More on Intellectual Property

I believe that intellectual property is a fiction and that the legal obligation to pay royalties is a bad thing.

My view is based to three things. First, I believe that compensation should come from work. Payment for work that is done on spec, as in the case of a photo library, is not mandatory. I do not believe that Paul McCartney should be sitting on his ass and getting money for something he did in an afternoon forty years ago.

Payment for work that is done on spec, as in the case of a photo library, is not (and should not be) mandatory.  I believe that asserting that the law should force people to pay for this category of 'spec work' is a bad idea because intellectual property is a nouvelle fabrication to enrich a certain category of workers.

However, I'm ok with helping workers if it won't make the world worse and, in the case of royalties (and most other forms of intellectual property) it does. I believe that the motivation of being able to get rich off of royalties has encouraged a gigantic amount of awful 'art'. Our culture would be infinitely better off if only people so crazed and determined that they would do it without royalties were producing our cultural products.

(Since Napster, there has been a huge flourishing in the world of music. There are now a billion bands. The variety is amazing and there is a ton of awesome stuff out there. I can't bear to think about the hideous conformity and superficiality of music before.)

I believe that the traditional word 'property' is stretched to the point of insanity to get to the 'intellectual' kind.Property is something that can be taken away. When I publish your picture, you still have it, ergo, not property. Stealing is when I deprive you of something. I possess it. You don't. Not true with a photo.

The so-called value of the pictures in question comes entirely from the people who look at an enjoy a picture or other work of art. It is bizarre to realize, but true. If no one had ever listened to a Beatles hit, nobody would think it was important in any way if you played it to a friend today. I do not believe that the artist is entitled to that money in any way.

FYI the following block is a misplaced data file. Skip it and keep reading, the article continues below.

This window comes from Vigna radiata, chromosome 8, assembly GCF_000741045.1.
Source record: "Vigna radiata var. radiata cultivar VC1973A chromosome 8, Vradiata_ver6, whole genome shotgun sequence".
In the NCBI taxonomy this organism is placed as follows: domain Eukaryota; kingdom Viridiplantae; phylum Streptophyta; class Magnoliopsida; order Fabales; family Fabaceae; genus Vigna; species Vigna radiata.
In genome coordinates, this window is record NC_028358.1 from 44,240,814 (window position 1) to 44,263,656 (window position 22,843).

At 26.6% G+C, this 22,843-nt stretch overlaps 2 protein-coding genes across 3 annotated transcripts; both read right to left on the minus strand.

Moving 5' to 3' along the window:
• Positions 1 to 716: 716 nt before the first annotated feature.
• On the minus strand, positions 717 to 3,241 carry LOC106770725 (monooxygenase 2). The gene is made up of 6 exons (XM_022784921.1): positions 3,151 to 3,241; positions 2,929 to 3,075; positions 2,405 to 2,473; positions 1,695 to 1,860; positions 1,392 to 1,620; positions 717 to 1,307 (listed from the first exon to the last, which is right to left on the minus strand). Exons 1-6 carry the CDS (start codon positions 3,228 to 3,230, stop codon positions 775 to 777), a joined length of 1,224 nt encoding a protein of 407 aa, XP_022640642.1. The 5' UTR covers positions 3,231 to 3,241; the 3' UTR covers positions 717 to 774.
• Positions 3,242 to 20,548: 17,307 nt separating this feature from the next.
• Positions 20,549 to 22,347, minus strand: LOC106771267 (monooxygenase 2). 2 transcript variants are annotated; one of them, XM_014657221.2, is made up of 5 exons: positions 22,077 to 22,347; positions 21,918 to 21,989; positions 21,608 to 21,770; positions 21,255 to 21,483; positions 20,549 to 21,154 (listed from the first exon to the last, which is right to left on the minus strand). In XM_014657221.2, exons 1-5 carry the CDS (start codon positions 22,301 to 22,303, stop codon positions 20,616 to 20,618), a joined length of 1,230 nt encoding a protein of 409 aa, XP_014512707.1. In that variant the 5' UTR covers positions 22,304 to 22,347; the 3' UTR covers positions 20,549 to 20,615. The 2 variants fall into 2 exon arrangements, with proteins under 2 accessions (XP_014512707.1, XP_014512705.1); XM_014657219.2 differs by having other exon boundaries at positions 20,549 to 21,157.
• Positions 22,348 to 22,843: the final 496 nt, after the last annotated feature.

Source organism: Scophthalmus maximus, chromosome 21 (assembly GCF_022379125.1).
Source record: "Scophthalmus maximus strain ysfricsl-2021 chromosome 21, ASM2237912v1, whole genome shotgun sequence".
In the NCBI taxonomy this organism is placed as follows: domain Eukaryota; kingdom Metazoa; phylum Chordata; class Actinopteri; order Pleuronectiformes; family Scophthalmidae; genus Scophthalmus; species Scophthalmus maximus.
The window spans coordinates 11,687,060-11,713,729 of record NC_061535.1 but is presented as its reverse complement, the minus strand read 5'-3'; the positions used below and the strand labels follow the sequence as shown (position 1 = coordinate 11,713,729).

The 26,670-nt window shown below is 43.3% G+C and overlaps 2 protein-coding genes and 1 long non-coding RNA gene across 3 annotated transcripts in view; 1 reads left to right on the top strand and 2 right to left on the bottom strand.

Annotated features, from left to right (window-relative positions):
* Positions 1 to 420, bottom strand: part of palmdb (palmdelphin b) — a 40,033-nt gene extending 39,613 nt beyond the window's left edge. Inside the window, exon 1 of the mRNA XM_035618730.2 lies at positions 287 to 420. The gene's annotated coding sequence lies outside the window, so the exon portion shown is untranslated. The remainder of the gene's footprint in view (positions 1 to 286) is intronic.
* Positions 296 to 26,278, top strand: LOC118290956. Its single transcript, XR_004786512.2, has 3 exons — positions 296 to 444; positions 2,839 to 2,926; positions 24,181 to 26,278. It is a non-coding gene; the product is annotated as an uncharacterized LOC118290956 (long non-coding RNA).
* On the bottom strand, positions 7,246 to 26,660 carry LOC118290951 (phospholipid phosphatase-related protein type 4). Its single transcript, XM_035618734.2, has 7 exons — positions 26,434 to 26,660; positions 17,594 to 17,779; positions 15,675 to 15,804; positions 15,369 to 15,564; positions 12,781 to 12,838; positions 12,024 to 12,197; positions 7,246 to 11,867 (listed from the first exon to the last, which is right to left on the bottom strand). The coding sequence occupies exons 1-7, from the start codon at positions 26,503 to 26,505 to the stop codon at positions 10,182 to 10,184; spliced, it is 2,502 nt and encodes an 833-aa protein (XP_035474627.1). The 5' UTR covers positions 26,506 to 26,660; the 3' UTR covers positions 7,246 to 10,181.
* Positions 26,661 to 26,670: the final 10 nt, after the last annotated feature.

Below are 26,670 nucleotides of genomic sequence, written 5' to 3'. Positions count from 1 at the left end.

(I do think it's a good idea to give him or her money though and often do for artists that I want to keep producing, an inducement, if you will. That's how I like to spend my culture money.)

Which is to say, as a legal/political philosophy issue, I do not think that royalties (etc) are 'legitimate'. I believe that royalties induce bad art and a bad culture. I don't think there's any justice in the claim that the value in a cultural artifact derives from the artist. I believe it derives from the audience.

But there's more!!

Just about every aspect of the modern intellectual property regime stifles progress. Software is the most egregious example. Since this intellectual property era, there are tales of many startups either not getting off the ground or being killed by intellectual property lawsuits. It's true also of every other medium.

Every artistic representation is a consequence of one's experience. These days, a person has to not only be creative but able to do so in a way that doesn't too closely refer to the artistic context of his or her life. That, imho, represents a huge, unfair reduction in the ability of people to do art. Many people that can't hit that high bar could be doing lots of entertaining and interesting things if they didn't have to worry about being sued for using too much of the things that are around us.

Remember, it is illegal to play your favorite song at your wedding unless you pay royalties. And no, there's not some sort of "it's just one song" exception. If it's in a public place, you owe. Even though the song has no value beyond the fact that they played it at an important moment in your life. If you hadn't done that important moment, it would be completely uninteresting and without value.